We intended to walk along the coastal paths between Riomaggiore, Manarola and Corniglia but discovered the second path between Corniglia and Manarola was closed because of slips. After talking to a couple of Australian ladies we found we could get the bus up hill (essential as the hill is very steep) to the village of Volastra then walk along the hill and then down to Corniglia. That was a great decision, the bus wound its way up hill past the steep vine yards to Volastra. We found the path, no problems there it is well marked and well…. We followed all the others that were on the bus! The first part of the walk took us along the hill through the vineyards and some wild blackberries ( nice ripe berries). The path was essentially flat so it was a leisurely walk enjoying the views out to the villages and down into the sea below. The water was so clear we could almost count the stones in the water way below. Eventually the path turned down hill through the cool forest, when we saw others struggling up the steep path towards us we realized we had walked in the right direction. The rest of the day we travelled by train between villages for which our legs were very grateful!
By lunchtime the day was becoming quite hot and we looked with envy at all the swimmers, we should have taken our togs. We wouldn’t have joined the young kids jumping off the high rocks but a cool float would have been nice. It is august and the Italians are out sunbathing, swimming, sailing, boating, eating gelato, in fact we feel quite at home here, just like an NZ summer. Where ever we have been in Italy so far there has always been a little group of kids sailing optimists either learning or perfecting their skills under the watchful eye of a coach. At Cannigione the coach had a system where he whistled and the kids tacked. He had them going around in circles along in long lines and zigzagging across the bay. They didn’t even seem to mind when it poured with rain although he did let them go in when the lightening started.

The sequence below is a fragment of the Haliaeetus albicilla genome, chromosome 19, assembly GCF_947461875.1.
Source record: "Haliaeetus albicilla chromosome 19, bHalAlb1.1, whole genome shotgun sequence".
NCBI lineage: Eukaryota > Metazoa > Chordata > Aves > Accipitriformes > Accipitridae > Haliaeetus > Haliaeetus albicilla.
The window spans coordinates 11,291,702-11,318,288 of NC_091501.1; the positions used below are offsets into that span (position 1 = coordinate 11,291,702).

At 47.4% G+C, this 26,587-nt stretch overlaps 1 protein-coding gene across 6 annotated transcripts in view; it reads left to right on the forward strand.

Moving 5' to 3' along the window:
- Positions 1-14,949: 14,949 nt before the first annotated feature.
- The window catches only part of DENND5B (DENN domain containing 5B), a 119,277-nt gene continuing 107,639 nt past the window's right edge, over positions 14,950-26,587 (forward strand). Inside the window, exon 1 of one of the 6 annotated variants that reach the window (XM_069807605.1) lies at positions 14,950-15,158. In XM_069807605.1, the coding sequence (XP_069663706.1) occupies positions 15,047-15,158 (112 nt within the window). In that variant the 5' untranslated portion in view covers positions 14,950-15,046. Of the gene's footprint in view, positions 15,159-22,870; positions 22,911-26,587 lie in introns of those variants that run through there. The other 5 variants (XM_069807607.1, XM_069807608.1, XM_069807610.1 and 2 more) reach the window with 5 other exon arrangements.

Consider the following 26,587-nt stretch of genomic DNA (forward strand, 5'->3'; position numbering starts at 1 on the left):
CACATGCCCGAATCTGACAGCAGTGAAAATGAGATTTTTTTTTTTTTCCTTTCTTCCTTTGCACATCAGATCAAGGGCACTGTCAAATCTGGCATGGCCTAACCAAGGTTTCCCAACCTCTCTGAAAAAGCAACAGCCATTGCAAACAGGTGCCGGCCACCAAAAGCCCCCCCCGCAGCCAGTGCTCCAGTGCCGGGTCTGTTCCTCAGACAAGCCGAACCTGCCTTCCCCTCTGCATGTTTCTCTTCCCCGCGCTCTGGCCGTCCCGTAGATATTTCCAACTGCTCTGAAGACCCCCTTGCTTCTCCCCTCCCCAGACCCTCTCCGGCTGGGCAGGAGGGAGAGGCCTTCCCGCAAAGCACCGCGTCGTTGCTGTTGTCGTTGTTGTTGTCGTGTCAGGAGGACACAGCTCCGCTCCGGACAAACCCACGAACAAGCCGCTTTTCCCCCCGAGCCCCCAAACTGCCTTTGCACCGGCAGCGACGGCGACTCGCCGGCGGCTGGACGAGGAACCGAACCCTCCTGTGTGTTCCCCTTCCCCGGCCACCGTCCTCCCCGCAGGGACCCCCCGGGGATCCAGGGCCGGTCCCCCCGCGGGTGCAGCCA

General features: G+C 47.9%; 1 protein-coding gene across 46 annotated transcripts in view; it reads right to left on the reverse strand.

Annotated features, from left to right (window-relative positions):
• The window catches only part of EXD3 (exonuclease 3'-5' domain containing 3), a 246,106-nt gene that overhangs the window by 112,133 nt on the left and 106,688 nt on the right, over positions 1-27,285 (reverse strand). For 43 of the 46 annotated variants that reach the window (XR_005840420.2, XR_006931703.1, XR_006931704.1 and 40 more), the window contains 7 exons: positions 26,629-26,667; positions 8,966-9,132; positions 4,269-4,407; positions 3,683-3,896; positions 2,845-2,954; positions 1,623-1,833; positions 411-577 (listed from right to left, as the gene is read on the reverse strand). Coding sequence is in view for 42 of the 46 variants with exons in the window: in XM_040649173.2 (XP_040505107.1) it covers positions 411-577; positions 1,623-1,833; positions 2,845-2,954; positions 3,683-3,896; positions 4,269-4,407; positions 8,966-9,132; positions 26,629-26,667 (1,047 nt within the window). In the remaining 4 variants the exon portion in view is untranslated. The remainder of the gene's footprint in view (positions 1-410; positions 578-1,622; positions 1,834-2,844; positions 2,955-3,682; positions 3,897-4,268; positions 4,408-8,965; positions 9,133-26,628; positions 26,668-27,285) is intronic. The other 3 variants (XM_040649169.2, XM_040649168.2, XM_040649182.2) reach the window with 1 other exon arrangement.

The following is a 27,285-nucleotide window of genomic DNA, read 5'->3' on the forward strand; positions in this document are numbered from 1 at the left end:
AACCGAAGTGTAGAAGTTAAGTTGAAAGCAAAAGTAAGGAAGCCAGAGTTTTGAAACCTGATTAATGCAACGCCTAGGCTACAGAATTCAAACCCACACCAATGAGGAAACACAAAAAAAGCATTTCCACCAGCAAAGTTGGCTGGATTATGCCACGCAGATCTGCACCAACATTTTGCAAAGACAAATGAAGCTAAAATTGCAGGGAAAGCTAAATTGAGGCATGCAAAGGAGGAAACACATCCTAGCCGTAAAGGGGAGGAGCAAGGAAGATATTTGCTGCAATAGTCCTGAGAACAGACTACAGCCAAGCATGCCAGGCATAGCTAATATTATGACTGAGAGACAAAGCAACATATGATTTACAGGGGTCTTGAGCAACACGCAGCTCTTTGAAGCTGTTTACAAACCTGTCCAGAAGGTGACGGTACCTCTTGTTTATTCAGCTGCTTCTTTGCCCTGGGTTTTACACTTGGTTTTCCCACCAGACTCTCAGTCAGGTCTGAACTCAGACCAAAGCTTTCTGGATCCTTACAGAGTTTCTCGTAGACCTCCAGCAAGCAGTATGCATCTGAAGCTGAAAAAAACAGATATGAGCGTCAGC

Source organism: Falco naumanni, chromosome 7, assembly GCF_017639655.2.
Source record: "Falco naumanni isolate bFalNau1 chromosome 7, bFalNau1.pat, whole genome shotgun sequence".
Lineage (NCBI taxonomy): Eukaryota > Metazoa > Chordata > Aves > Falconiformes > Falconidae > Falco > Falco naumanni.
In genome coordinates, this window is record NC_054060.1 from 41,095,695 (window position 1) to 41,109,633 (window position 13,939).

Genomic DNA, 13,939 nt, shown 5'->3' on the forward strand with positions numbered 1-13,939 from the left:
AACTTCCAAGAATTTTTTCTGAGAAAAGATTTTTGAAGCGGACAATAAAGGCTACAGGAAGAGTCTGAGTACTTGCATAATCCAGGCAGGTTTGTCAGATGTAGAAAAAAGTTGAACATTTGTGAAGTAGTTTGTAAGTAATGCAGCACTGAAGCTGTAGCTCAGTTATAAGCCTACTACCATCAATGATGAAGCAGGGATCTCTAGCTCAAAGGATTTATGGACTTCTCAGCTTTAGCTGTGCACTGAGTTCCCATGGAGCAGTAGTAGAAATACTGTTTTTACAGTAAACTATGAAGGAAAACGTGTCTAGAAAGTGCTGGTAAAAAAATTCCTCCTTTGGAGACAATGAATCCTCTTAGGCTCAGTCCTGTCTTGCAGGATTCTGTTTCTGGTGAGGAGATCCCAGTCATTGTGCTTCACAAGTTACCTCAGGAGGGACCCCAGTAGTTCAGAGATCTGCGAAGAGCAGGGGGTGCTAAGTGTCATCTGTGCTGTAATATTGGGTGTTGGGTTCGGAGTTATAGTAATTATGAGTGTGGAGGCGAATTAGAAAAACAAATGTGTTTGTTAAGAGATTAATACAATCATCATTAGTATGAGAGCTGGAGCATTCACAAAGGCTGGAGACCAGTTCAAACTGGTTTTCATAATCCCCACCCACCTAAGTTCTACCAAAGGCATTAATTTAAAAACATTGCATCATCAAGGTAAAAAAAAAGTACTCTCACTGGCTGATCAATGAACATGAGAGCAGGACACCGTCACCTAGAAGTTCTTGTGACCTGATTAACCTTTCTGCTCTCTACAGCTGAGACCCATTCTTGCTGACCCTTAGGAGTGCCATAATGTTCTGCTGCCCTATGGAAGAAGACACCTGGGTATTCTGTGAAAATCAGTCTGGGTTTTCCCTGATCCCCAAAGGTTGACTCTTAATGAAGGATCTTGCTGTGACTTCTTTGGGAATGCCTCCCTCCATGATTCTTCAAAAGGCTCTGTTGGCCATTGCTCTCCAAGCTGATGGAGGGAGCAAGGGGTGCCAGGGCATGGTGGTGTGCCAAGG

Here at Le Grazie there are several classic yachts and motor boats moored on the quay. We gaze admiringly at them as we go past hoping maybe someone might ask us aboard for a look! There are also lots of little old motor boats puttering around, all beautifully kept. Last night a little old square rigger came into the bay, flags flying and lights twinkling, they motored past all the classic yachts firing off what sounded like a cannon. After a while he motored out past us and as I took a photo the man behind the “canon” fired it off giving me a huge fright and with a big grin on his face he waved back as they disappeared around the corner. Not sure what it was all about but they looked like they were enjoying themselves! With the boats, the church bells ringing throughout the day and the terracotta houses on the hill it is a charming place to be. Tomorrow another day trip, this time south to a place called Lucca. Tuesday the weather looks right to leave sunny Italy and head to the Balearics. 360 miles closer to our half way point.